Are you the lone-wolf SAS programmer in your company - managing the data, performing the analyses, and graphing the output for everyone else? And what's the only format they all know how to work with, and wish they had your output in? Let's face it ... that's probably an Excel spreadsheet!

Previously you had to jump through some hoops to send SAS graphs to an Excel spreadsheet, but now you're in luck! In SAS 9.4 (TS1M3), there's an easy new way to send your output (including graphs) to Excel. Directly to Excel! (Do not pass go, do not collect $200!)


Chris Hemedinger gave you a little preview of the experimental version of ODS Excel in SAS 9.4M1 and 9.4M2. And we now have the production version in 9.4M3! An astute user (Frank Tokic) actually brought this new feature to my attention, and provided an example of using it with SAS/Graph (thanks Frank!) I modified Frank's example to also demonstrate a few additional features, and I think it makes a great starting place for anyone interested in sending SAS output to Excel.

The example demonstrates:

  • Sending a traditional SAS/Graph Gchart to an Excel spreadsheet.
  • Sending a SAS Proc Print table to an Excel spreadsheet.
  • Starting the table at a specific row & column.
  • Including the title text above the table.
  • Using date-formatted data in the table.
  • Writing the graph and table to separate sheets.
  • And controlling the names of the sheets.

Here are screen-captures showing the graph and table in the spreadsheet:





I'm including the SAS code below, and also including links to the code and xlsx output files.

data my_data;
input item $ 1-6 Amount Purchase_date date9.;
ITEM A 11.8 14nov2016
ITEM B 10.5 01jul2016
ITEM C 8.8 22feb2015
ITEM D 6.8 01apr2012
ITEM E 3.9 03aug2016
ITEM F 2.3 02mar2016
ods listing close;
ods excel file="excel_sas_graph.xlsx" style=htmlblue;
goptions gunit=pct htitle=6 ftitle="albany amt/bold"
htext=3.5 ftext="albany amt/bold" ctext=gray33;
axis1 label=none value=(justify=right);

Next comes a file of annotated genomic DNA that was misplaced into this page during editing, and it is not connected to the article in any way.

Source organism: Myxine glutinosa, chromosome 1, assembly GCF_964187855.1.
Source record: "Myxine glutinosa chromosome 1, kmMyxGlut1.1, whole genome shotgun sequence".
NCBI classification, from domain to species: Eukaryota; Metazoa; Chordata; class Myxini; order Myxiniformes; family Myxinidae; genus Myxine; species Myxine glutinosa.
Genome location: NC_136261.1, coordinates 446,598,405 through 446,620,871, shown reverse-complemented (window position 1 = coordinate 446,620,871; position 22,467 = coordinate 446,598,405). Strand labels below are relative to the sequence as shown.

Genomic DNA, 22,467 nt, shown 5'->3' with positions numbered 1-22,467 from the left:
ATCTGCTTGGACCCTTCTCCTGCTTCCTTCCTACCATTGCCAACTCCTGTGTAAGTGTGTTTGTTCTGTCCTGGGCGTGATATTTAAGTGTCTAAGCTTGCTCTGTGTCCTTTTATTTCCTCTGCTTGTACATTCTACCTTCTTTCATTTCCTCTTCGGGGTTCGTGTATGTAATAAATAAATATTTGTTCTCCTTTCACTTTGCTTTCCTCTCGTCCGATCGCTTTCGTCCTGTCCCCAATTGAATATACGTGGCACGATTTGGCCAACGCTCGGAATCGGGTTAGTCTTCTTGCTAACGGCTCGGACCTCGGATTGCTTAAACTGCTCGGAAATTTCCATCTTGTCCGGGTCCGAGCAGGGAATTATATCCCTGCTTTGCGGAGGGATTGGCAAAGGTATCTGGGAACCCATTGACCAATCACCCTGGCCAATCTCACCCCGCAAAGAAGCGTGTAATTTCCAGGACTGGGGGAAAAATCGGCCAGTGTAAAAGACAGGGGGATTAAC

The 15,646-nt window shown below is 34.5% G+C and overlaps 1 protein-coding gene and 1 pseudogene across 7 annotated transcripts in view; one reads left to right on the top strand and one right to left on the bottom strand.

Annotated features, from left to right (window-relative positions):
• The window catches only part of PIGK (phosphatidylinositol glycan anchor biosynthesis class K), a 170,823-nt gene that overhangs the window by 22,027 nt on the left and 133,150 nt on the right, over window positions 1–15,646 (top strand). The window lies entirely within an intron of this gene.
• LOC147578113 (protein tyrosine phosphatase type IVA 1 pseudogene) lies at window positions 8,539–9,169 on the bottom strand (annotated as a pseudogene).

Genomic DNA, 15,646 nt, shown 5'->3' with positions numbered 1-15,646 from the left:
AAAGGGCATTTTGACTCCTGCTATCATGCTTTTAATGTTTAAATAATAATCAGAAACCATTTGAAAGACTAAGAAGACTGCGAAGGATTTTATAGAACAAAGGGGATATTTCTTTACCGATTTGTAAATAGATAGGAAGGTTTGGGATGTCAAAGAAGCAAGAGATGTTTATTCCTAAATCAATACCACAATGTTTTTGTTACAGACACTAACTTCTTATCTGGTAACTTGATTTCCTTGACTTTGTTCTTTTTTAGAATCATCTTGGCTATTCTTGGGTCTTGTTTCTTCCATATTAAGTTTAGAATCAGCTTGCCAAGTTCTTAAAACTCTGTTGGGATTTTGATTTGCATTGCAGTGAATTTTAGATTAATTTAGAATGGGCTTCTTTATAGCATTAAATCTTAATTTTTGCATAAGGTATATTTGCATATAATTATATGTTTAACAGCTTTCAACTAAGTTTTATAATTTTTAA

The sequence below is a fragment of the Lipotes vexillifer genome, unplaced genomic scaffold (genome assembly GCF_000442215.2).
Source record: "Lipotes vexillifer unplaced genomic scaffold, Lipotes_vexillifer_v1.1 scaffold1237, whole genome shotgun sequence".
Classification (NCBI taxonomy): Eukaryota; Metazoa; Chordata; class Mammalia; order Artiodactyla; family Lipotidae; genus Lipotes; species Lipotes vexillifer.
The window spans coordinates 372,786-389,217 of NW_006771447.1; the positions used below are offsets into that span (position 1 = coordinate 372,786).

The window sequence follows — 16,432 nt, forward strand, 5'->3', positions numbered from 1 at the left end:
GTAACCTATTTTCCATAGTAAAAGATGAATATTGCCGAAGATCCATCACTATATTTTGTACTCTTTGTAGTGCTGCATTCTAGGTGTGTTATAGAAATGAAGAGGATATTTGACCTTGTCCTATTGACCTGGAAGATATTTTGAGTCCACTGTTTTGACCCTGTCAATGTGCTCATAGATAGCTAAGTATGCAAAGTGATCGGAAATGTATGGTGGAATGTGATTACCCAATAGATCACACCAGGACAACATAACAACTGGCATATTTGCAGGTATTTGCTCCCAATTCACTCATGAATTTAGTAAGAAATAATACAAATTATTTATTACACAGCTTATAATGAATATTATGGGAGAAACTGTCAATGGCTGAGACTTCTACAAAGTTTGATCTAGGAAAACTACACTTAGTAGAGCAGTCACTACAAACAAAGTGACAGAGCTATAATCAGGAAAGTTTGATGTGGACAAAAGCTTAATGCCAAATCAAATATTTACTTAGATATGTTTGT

axis2 label=('AMOUNT') order=(0 to 12 by 2) minor=none offset=(0,0);
pattern v=solid color=dodgerblue;
ods excel options(SHEET_NAME='Graph');
title1 ls=1.5 "Simple Bar Chart";
proc gchart data=my_data;
format amount dollar5.0;
hbar item / discrete type=sum sumvar=amount nostats
maxis=axis1 raxis=axis2 noframe
autoref clipref cref=graycc;
ods excel options(SHEET_NAME='Data' EMBEDDED_TITLES='yes' START_AT='3,2');
title c=gray33 "Raw Data Values";
proc print data=my_data noobs label;
label purchase_date='Purchase date';
format amount dollar5.2;
format purchase_date date9.;
ods excel close;

Hopefully this example will get you started with the basics. ODS Excel is pretty new, and therefore I'm not an expert (yet), but hopefully the documentation will answer most of your questions. And if that doesn't satisfy all your curiosity, I'd recommend posting your question in the SAS community pages.




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Where did all my daylight go?

Does it seem like there just aren't enough daylight hours to get things done these days? It might not be that you've got more to do - it might be that we actually have fewer daylight hours in the winter (here in the northern hemisphere). And since "seeing is believing," let's graph the data to see what's actually going on!

First, I looked around and found a website where I could get the sunrise & sunset times for various cities, and generated a URL to get the data for Raleigh, NC. Here's what the text data looks like:


Next I wrote some SAS code to read the data (directly from the website, by the way!), and manipulate it into a form that I could easily use to create my graph - for example, rather than having a separate variable/column for each month, I wanted all the dates to be values of a single variable. What I wanted to do was sort of like transposing the data, but rather than using Proc Transpose, I used a data step with multiple output statements for each line of data.